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Product Details

  • ISBN-13: 9781585443369
  • Publisher: Texas A&M University Press
  • Publication date: 8/28/2004
  • Series: Clayton Wheat Williams Texas Life Series, #10
  • Pages: 320
  • Product dimensions: 6.30 (w) x 9.50 (h) x 1.00 (d)

Meet the Author

Editor and compiler Richard Selcer is a long-time adjunct professor of history at Cedar Valley College in Dallas, Texas, and at the International University in Vienna, Austria. He lives in Fort Worth and has written six books on Western and Civil War history.David Bowser, born in Sheboygan, Wisconsin, is now known as the “historical detective” of San Antonio, where he has lived for over twenty-five years. He is the author of West of the Creek: Murder, Mayhem, and Vice in Old San Antonio.Nancy Hamilton, a past president of Western Writers of America, specializes in hisotry of the El Paso area. She retired in 1990 as associate director of Texas Western Press at the University of Texas at El Paso. She currently chairs the University of Texas–El Paso Heritage Commission.Chuck Parsons, a Texan by choice, has for decades held a deep interest in the Old West, the Texas Rangers, and outlaws and lawmen. He is the author of Captain L. H. McNelly—Texas Ranger: The Life and Times of a Fighting Man.
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Table of Contents

Introduction : "Set 'em up!" 3
Ch. 1 The fine art of mixology 43
Ch. 2 Jack Harris's Vaudeville and San Antonio's "fatal corner" 53
Ch. 3 Ben Dowell's Saloon and the "Monte Carlo of the west" (El Paso) 123
Ch. 4 The "free-hearted fellows" of the Iron Front (Austin) 169
Ch. 5 The White Elephant : Fort Worth's saloon par excellence 227
Epilogue : "last call" 291
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Sort by: Showing 1 Customer Reviews
  • Anonymous

    Posted February 7, 2005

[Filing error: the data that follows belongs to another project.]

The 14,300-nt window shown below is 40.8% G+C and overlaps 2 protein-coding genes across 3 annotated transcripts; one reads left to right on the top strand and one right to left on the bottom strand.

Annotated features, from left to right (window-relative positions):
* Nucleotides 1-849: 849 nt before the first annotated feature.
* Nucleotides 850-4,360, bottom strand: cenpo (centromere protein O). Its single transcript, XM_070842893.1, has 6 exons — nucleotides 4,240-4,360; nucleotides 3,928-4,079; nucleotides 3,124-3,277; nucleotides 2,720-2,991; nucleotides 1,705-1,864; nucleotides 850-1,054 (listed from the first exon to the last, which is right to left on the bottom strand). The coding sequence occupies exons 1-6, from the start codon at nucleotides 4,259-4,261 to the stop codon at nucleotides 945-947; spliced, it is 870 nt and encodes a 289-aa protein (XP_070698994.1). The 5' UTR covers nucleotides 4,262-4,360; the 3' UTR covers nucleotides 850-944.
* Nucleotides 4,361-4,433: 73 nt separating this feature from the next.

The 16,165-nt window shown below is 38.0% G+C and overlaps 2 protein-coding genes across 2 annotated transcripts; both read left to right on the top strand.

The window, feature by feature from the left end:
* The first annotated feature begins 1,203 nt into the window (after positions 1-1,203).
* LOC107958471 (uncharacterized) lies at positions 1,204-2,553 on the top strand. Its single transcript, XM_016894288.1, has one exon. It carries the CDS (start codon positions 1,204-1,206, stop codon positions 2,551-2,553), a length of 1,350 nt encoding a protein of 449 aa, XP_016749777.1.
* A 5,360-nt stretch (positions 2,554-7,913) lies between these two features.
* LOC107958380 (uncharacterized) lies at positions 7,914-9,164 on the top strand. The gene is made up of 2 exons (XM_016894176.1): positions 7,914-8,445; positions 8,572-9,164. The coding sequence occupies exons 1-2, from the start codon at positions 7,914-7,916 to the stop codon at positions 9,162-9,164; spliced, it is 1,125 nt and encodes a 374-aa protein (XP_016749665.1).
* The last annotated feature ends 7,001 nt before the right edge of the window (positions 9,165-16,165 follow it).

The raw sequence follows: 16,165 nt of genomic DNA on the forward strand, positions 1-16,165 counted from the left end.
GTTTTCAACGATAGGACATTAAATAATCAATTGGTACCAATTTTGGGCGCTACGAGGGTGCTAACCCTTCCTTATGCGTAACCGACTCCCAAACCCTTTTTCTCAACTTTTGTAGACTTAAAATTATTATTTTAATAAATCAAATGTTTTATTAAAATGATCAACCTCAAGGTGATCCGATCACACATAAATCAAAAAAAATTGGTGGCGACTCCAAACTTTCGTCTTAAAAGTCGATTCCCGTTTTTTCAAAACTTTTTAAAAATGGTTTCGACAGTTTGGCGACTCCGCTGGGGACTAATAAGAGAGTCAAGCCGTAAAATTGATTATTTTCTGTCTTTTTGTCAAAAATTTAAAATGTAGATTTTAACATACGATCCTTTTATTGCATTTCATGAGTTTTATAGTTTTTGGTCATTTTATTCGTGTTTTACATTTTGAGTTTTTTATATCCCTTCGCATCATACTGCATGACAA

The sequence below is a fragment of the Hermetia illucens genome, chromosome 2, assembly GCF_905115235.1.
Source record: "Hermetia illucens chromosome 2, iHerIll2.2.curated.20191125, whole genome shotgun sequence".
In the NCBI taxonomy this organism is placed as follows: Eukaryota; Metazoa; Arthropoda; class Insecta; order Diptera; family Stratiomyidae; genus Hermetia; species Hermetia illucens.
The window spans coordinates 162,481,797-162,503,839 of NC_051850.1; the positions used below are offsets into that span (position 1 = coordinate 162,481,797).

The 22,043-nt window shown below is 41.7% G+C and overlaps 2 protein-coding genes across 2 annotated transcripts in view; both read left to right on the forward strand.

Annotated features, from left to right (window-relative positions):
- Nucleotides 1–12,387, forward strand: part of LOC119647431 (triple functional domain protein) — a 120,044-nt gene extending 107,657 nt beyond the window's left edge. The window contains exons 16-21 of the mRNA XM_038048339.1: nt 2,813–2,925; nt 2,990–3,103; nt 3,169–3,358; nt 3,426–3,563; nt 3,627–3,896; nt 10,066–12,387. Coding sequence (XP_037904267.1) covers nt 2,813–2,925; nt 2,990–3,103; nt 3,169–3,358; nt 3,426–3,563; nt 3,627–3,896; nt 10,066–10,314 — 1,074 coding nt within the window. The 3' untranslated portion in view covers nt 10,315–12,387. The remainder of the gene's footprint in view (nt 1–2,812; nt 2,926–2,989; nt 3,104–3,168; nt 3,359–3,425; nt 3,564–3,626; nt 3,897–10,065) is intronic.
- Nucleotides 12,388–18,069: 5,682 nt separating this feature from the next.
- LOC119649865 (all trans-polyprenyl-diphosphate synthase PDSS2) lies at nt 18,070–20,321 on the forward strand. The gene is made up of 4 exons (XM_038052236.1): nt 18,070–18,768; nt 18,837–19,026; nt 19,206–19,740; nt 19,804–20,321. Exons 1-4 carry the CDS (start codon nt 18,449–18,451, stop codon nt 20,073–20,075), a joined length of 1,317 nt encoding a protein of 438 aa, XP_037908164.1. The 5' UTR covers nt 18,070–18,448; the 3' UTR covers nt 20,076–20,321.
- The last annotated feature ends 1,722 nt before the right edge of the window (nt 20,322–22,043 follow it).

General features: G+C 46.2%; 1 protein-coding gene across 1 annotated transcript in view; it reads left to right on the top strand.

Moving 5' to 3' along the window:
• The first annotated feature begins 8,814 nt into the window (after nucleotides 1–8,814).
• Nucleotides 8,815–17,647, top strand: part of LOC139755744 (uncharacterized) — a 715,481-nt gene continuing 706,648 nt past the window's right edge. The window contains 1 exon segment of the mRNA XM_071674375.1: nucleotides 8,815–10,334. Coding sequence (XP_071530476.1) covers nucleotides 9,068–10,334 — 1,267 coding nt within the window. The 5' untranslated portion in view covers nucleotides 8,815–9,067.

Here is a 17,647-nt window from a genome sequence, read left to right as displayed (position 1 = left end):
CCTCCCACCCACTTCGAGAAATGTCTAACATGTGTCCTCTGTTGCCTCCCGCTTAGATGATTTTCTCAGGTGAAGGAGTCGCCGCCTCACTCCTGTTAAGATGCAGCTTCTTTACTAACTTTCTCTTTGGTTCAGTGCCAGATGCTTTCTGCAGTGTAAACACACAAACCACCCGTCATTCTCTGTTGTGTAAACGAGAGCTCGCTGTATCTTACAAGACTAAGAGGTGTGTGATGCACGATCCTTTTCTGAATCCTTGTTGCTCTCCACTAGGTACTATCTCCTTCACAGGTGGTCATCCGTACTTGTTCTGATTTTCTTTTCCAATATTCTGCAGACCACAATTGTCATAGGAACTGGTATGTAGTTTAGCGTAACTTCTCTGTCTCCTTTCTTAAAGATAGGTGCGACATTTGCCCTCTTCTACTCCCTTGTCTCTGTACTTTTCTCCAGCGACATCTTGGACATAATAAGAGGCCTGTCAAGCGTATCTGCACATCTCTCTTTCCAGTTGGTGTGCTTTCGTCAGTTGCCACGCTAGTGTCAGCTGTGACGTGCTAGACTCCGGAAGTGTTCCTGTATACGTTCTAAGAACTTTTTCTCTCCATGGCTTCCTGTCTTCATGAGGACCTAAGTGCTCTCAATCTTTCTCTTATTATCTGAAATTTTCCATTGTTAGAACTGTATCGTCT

What did every town in the Old West have at least one of and more often several? Churches, shops? You knew all along - saloons. When a town was settled a saloon was usually the first building to go up. Now, it's not that all were hard drinkers (although many were), but a saloon served as much more than a bar. It was a gathering place, a makeshift meeting hall and, if you watch TV's 'Deadwood,' you learn it was also used as a courtroom. True, they were also the scenes of brawls and gunfights. This territory was called the 'Wild West' for good reason. Nonetheless, these saloons or watering holes, as they were sometimes called, are very much a part of our western history. A past President of the Western Writers of America, Leon Claire Metz, has said, 'Without saloons, the Wild West would have been dull, essentially unrecognizable. Yet the saloon story, until now, has never been told with such clarifying candor. If you understand saloons, you will understand the West: why it was Wild, why it was great, and why it will always be remembered.' Reading 'Legendary Watering Holes' is a major step in understanding the West. The authors focus on four of the most famous (or infamous) saloons in Texas, shedding light on their owners, the entertainment, and even the liquor that was served. Accompanied by vintage photos, each saloon is described from the day it opened until its swinging doors were closed forever. Historians and Western buffs will find much to relish in this well researched volume. - Gail Cooke